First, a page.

I recently took my daughter to buy some books in a rather large UK book chain and was dismayed to discover that the Fantasy section had all but disappeared.
Whereas a decade or more ago it took up an entire wall, it’s now reduced to shelf space maybe eight feet long, if that. What’s worse, it’s no longer Fantasy: each work of imaginative fiction strains beneath the banner of Sci-Fi so that Tolkien shares space with computer game tie-ins.
While I’m always happy to see genre distinctions eroded (though I don’t see why it’s not all under a Fantasy banner) it made me realise just how low the genre has fallen in the public’s affections.
Fantasy’s been dying for a while, of course – we all know that. There have been times when it’s lifted a feeble head from the pillow as some bright young thing threatened to pump new blood into its cholesterol-choked arteries, but nothing ever came of that. It seldom does.
Now it’s comatose, close to extinction, and its all down to writers.
You know who you are. You know what you’ve done. A genre once famed for its wild flights of fancy has begun to suffocate under the weight of cliché. Whereas Horror has standard-bearers like Clive Barker, an author who actually knows what imaginative fiction is about, Fantasy sinks further into decrepitude as more and more of its supposed fans resort to the cookie-cutter approach. After all, it’s easy. Why create a race of beings unique to your imagination when you can just pick an Elf off the shelf? No need to think at all. Why create a plot-line which subverts expectation and leaves the reader gasping at its audacity when you can just retread what’s gone before?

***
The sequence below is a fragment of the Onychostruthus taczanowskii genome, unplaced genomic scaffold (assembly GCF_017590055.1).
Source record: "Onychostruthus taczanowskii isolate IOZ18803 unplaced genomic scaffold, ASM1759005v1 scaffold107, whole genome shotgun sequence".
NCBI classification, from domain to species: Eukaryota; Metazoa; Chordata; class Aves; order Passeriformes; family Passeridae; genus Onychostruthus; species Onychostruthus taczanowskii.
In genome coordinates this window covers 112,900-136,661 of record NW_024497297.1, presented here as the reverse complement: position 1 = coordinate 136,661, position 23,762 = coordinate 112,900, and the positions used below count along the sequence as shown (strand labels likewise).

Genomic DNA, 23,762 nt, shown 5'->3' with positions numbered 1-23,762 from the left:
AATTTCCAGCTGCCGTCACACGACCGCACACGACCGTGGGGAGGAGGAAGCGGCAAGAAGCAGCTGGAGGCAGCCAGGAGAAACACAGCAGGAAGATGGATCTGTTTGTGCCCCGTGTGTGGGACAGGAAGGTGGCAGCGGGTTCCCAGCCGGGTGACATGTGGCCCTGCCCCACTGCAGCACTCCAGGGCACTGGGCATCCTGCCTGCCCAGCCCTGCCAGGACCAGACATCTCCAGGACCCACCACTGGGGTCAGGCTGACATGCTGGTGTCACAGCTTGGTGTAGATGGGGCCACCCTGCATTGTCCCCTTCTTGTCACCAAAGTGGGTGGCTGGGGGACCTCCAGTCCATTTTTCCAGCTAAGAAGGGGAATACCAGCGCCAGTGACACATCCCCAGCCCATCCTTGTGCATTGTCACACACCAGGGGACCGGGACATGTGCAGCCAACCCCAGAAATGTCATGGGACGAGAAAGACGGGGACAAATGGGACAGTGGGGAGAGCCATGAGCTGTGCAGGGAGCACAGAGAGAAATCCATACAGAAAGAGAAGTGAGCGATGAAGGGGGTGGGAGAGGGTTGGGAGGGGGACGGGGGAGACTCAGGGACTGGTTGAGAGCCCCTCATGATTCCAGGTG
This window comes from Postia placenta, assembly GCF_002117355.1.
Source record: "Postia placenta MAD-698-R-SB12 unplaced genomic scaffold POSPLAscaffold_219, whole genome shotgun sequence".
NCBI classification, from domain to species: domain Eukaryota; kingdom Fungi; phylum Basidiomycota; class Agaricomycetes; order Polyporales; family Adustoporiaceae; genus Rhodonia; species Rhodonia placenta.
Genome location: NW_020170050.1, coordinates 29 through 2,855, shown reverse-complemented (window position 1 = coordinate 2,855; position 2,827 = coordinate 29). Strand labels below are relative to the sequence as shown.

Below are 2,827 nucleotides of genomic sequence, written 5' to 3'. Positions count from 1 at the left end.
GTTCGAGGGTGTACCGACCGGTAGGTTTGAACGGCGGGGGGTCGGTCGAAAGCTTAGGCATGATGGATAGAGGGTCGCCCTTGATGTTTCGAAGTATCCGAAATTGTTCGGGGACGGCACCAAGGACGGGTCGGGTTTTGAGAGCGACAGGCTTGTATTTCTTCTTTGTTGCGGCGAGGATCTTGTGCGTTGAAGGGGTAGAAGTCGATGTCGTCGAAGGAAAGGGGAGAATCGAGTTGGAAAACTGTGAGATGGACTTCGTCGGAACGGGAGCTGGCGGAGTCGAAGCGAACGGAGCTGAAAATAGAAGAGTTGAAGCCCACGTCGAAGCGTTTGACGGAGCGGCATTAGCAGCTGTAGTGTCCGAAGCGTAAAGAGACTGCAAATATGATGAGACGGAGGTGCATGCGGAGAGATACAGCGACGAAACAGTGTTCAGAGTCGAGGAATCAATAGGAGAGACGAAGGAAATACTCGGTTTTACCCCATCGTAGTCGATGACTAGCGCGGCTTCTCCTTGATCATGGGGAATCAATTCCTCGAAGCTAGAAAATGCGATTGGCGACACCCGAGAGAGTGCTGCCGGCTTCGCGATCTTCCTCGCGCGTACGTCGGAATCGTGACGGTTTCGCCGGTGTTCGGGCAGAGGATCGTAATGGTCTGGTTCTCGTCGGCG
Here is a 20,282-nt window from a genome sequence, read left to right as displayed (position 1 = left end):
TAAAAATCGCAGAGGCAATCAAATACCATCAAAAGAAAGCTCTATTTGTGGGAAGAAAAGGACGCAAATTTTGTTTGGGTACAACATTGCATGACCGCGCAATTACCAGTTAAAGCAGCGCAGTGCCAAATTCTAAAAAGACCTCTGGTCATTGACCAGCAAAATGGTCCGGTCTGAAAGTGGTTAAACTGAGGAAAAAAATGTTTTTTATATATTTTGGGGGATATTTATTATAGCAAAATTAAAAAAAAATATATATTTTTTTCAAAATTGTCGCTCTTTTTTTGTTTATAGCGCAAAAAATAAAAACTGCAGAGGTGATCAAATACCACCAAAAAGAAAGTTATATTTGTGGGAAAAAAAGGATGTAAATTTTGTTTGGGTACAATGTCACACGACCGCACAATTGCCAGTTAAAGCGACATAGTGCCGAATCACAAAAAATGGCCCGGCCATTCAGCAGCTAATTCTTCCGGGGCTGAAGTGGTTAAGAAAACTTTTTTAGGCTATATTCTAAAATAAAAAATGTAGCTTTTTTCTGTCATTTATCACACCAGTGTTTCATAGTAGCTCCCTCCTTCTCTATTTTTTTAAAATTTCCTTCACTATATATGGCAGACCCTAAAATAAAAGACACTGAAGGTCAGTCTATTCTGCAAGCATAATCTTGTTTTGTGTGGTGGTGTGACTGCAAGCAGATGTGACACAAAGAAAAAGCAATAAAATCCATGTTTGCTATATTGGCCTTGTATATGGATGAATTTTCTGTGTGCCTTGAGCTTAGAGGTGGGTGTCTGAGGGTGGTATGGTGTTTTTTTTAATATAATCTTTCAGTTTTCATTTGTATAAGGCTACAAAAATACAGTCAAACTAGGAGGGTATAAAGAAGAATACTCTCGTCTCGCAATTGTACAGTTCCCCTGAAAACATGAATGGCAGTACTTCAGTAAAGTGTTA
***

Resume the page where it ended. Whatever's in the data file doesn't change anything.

But hold on there, some will say, surely people are entitled to write what they want? This is true. If someone wants to write about halflings and goblins and princes then they’re perfectly free to do so. Except it’s already been done. What’s worse, it’s been done better.
There may well be an appetite for fiction drawn from a template, but that doesn’t mean you have to feed it.
If you’re truly serious about being a writer the least you should demand of yourself is to be daring, to forge ahead towards a star that shines for you and you alone.
The real world is filled with those whose dearest wish is to be one of the crowd. It used to be that writers would rather die than join their ranks. Not any more, sadly. Now they’re happy to conform in thought and deed.
These are the people who’ve turned Fantasy into a shadow of its former self. These are the people who’ve administered the poison. Perhaps the most pathetic thing about them is that they don’t even see what they’ve done wrong. They can’t – they don’t have the imagination. That’s the tragedy.
Get well soon, Fantasy. I hope you recover, I really do. I hope you come back twice as strong and show the world what made you so special in the first place. I only pray that those who claim to love you haven’t pushed you into a terminal decline. If so they’ve no one to blame but themselves.